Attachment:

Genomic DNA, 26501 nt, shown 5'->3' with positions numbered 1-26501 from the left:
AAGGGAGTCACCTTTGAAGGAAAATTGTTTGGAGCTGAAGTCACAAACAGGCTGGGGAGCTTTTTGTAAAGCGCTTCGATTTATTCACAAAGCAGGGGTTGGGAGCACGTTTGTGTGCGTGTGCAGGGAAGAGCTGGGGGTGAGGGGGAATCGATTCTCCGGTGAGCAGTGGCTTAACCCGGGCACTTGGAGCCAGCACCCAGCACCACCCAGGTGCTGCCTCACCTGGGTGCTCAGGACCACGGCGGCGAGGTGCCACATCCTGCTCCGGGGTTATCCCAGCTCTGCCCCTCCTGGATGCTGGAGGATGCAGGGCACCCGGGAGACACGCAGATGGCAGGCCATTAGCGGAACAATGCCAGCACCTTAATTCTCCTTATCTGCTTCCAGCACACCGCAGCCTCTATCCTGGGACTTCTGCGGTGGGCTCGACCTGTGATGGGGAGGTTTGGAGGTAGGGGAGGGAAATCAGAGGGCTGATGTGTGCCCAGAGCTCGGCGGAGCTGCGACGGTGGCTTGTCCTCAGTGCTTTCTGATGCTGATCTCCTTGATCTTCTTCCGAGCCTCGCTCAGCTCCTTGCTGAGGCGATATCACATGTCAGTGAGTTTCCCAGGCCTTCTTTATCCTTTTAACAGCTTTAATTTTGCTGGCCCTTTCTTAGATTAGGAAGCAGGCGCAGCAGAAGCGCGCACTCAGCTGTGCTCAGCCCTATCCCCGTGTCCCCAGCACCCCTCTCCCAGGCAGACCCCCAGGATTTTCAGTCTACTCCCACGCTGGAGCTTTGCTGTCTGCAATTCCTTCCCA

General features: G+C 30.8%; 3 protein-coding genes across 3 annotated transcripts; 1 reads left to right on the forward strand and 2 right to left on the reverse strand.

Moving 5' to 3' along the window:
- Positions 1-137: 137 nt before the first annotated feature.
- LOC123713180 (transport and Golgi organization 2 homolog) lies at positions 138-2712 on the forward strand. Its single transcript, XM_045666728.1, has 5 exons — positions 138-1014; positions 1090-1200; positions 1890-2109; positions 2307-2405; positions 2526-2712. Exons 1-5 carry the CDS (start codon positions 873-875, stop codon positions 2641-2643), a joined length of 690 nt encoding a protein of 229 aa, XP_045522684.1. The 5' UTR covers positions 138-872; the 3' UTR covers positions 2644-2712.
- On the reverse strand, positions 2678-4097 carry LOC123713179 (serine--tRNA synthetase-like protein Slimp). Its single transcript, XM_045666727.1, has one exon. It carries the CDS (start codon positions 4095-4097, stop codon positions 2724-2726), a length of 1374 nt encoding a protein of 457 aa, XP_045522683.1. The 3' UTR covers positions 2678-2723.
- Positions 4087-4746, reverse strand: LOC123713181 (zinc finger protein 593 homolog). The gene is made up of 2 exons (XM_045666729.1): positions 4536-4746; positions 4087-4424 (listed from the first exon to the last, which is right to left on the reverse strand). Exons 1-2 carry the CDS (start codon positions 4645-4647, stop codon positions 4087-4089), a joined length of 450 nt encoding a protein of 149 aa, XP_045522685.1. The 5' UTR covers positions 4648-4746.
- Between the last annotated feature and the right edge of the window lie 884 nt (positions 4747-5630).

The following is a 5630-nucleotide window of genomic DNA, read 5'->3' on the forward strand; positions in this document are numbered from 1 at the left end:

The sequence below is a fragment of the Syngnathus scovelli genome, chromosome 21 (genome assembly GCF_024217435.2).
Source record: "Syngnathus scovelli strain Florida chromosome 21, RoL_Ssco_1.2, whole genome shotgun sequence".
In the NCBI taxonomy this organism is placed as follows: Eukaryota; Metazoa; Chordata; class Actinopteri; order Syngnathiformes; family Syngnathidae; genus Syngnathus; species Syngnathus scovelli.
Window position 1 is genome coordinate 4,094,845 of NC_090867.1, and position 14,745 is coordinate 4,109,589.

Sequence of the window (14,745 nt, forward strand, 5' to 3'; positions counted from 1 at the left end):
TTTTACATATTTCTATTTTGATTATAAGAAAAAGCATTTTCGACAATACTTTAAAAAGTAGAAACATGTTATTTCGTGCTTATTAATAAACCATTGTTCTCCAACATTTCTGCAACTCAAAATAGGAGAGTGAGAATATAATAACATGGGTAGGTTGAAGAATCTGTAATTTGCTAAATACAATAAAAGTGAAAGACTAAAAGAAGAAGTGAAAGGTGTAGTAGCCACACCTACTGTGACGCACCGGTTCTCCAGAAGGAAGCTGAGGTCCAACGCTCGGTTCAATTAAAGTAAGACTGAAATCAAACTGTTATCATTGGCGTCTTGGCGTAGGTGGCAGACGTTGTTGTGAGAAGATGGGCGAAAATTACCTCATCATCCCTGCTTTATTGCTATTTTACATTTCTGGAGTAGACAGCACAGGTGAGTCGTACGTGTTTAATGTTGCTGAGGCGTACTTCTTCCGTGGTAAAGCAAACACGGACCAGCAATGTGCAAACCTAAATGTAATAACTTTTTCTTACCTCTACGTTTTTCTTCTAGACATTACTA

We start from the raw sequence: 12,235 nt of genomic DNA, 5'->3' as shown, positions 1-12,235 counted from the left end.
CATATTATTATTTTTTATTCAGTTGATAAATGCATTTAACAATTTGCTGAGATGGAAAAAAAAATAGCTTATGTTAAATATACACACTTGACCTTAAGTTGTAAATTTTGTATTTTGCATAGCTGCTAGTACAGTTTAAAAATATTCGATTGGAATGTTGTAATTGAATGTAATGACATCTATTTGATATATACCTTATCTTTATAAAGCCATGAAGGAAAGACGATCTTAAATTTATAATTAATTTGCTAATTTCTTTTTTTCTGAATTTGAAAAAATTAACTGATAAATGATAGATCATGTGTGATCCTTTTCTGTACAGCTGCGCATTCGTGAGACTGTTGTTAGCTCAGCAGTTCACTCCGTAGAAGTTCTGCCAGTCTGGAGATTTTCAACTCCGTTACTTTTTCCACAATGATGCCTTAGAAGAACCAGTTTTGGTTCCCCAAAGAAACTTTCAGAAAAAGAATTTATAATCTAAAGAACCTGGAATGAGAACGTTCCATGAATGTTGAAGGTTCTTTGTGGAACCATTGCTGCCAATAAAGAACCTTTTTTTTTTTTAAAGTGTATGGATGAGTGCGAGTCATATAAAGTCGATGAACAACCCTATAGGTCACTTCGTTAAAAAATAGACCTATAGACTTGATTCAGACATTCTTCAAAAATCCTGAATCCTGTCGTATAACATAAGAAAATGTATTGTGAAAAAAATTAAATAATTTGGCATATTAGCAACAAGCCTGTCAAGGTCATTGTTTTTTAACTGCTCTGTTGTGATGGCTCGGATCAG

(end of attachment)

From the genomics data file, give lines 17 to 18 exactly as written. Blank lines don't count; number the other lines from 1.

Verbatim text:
We start from the raw sequence: 12,235 nt of genomic DNA, 5'->3' as shown, positions 1-12,235 counted from the left end.
CATATTATTATTTTTTATTCAGTTGATAAATGCATTTAACAATTTGCTGAGATGGAAAAAAAAATAGCTTATGTTAAATATACACACTTGACCTTAAGTTGTAAATTTTGTATTTTGCATAGCTGCTAGTACAGTTTAAAAATATTCGATTGGAATGTTGTAATTGAATGTAATGACATCTATTTGATATATACCTTATCTTTATAAAGCCATGAAGGAAAGACGATCTTAAATTTATAATTAATTTGCTAATTTCTTTTTTTCTGAATTTGAAAAAATTAACTGATAAATGATAGATCATGTGTGATCCTTTTCTGTACAGCTGCGCATTCGTGAGACTGTTGTTAGCTCAGCAGTTCACTCCGTAGAAGTTCTGCCAGTCTGGAGATTTTCAACTCCGTTACTTTTTCCACAATGATGCCTTAGAAGAACCAGTTTTGGTTCCCCAAAGAAACTTTCAGAAAAAGAATTTATAATCTAAAGAACCTGGAATGAGAACGTTCCATGAATGTTGAAGGTTCTTTGTGGAACCATTGCTGCCAATAAAGAACCTTTTTTTTTTTTAAAGTGTATGGATGAGTGCGAGTCATATAAAGTCGATGAACAACCCTATAGGTCACTTCGTTAAAAAATAGACCTATAGACTTGATTCAGACATTCTTCAAAAATCCTGAATCCTGTCGTATAACATAAGAAAATGTATTGTGAAAAAAATTAAATAATTTGGCATATTAGCAACAAGCCTGTCAAGGTCATTGTTTTTTAACTGCTCTGTTGTGATGGCTCGGATCAG